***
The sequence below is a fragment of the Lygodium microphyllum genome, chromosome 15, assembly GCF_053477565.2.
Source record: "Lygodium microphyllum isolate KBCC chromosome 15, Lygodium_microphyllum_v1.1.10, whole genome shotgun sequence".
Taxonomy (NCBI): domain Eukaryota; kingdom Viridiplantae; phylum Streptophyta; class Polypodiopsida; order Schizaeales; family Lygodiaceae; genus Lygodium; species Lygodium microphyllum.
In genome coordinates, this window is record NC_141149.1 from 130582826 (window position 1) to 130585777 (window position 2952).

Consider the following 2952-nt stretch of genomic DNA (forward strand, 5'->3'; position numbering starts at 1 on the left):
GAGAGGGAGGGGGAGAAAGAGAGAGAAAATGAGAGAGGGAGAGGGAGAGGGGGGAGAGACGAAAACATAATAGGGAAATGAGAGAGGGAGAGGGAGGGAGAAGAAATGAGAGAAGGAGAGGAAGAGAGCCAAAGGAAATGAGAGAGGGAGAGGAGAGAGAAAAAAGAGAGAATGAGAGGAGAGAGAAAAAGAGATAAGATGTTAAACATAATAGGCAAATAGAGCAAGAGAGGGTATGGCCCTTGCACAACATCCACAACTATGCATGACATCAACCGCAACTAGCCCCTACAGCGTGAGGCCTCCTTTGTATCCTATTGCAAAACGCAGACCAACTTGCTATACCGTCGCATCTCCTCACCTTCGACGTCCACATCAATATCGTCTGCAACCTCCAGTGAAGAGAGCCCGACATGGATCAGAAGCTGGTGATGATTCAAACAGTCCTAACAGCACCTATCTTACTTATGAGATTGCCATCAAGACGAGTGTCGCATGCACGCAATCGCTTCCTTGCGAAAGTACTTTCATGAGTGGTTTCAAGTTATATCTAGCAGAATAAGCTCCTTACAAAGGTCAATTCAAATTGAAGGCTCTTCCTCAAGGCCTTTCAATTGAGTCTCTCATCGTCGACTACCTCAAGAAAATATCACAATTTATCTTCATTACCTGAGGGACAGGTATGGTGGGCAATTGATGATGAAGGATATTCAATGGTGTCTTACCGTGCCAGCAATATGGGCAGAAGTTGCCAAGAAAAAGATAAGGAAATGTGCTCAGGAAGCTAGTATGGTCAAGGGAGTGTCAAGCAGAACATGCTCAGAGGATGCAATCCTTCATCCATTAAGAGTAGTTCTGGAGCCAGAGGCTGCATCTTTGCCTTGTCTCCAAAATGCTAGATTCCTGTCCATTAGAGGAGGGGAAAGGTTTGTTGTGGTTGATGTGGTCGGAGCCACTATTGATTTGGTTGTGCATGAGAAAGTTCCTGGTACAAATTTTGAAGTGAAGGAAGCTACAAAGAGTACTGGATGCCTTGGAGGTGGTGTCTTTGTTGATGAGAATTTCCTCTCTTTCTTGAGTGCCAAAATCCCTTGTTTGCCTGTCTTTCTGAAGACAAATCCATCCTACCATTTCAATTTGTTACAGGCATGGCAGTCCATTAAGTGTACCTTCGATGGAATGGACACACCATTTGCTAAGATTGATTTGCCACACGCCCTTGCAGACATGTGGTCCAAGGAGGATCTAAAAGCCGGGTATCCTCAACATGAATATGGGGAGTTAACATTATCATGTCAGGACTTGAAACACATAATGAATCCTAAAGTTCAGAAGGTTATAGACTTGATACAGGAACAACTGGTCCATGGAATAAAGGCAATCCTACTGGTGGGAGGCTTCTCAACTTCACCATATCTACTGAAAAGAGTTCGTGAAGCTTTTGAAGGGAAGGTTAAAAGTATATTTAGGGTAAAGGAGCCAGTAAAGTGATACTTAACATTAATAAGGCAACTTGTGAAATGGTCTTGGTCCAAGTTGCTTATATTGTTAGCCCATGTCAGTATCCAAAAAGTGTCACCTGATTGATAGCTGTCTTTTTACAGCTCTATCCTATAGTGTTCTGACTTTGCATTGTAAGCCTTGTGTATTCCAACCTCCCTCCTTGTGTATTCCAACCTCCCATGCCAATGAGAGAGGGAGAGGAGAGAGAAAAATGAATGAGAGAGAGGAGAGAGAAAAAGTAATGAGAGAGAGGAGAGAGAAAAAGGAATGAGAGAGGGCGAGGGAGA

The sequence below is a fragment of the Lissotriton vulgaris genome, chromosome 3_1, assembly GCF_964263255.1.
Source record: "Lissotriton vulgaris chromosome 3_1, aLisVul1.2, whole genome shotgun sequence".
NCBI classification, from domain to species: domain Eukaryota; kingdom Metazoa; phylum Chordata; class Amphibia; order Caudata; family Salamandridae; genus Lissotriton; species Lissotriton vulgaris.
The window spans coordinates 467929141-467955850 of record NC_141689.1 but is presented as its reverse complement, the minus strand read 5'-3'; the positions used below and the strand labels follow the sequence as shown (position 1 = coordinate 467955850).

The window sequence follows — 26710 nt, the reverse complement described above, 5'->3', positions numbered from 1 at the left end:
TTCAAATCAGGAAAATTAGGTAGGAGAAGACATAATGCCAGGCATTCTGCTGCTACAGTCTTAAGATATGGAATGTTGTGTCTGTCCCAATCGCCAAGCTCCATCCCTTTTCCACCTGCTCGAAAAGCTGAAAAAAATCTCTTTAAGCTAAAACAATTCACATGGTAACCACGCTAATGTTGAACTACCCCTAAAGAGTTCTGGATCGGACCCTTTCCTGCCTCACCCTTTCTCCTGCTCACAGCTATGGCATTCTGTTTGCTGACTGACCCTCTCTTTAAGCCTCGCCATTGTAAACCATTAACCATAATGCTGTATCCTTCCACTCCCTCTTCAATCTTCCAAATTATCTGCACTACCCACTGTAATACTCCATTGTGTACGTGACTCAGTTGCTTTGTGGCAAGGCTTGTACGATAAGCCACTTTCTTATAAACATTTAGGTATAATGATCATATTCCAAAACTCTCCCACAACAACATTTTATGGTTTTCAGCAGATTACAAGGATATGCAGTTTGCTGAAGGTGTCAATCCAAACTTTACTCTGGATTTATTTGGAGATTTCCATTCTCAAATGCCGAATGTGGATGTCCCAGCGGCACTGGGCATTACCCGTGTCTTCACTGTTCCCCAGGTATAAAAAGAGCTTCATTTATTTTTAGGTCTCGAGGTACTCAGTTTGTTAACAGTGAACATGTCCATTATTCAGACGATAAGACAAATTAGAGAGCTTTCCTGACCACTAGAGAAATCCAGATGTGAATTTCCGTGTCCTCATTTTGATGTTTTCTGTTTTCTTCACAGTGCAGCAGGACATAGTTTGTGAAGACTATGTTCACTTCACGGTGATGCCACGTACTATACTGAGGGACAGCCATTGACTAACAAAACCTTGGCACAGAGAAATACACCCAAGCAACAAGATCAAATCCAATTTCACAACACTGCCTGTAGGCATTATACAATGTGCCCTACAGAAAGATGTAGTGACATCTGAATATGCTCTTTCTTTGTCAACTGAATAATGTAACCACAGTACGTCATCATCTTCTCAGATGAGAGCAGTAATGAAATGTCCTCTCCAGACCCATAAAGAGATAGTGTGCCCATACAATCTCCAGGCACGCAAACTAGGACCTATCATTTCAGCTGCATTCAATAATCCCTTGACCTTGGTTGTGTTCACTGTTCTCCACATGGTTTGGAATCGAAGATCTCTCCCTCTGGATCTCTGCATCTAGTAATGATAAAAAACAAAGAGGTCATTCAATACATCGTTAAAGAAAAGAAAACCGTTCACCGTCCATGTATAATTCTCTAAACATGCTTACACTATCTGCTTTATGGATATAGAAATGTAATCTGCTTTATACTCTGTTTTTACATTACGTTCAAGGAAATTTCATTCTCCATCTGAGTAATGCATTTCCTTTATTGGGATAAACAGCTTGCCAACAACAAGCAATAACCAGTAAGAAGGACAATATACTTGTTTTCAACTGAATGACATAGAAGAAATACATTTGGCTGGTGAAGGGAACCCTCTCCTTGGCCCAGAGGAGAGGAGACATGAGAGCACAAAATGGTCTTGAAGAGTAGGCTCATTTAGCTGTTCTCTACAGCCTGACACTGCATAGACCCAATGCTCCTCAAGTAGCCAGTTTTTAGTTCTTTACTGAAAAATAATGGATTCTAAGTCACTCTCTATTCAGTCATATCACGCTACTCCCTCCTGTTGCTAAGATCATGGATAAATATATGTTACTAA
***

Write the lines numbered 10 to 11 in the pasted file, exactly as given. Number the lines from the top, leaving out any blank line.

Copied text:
The window spans coordinates 467929141-467955850 of record NC_141689.1 but is presented as its reverse complement, the minus strand read 5'-3'; the positions used below and the strand labels follow the sequence as shown (position 1 = coordinate 467955850).

The window sequence follows — 26710 nt, the reverse complement described above, 5'->3', positions numbered from 1 at the left end: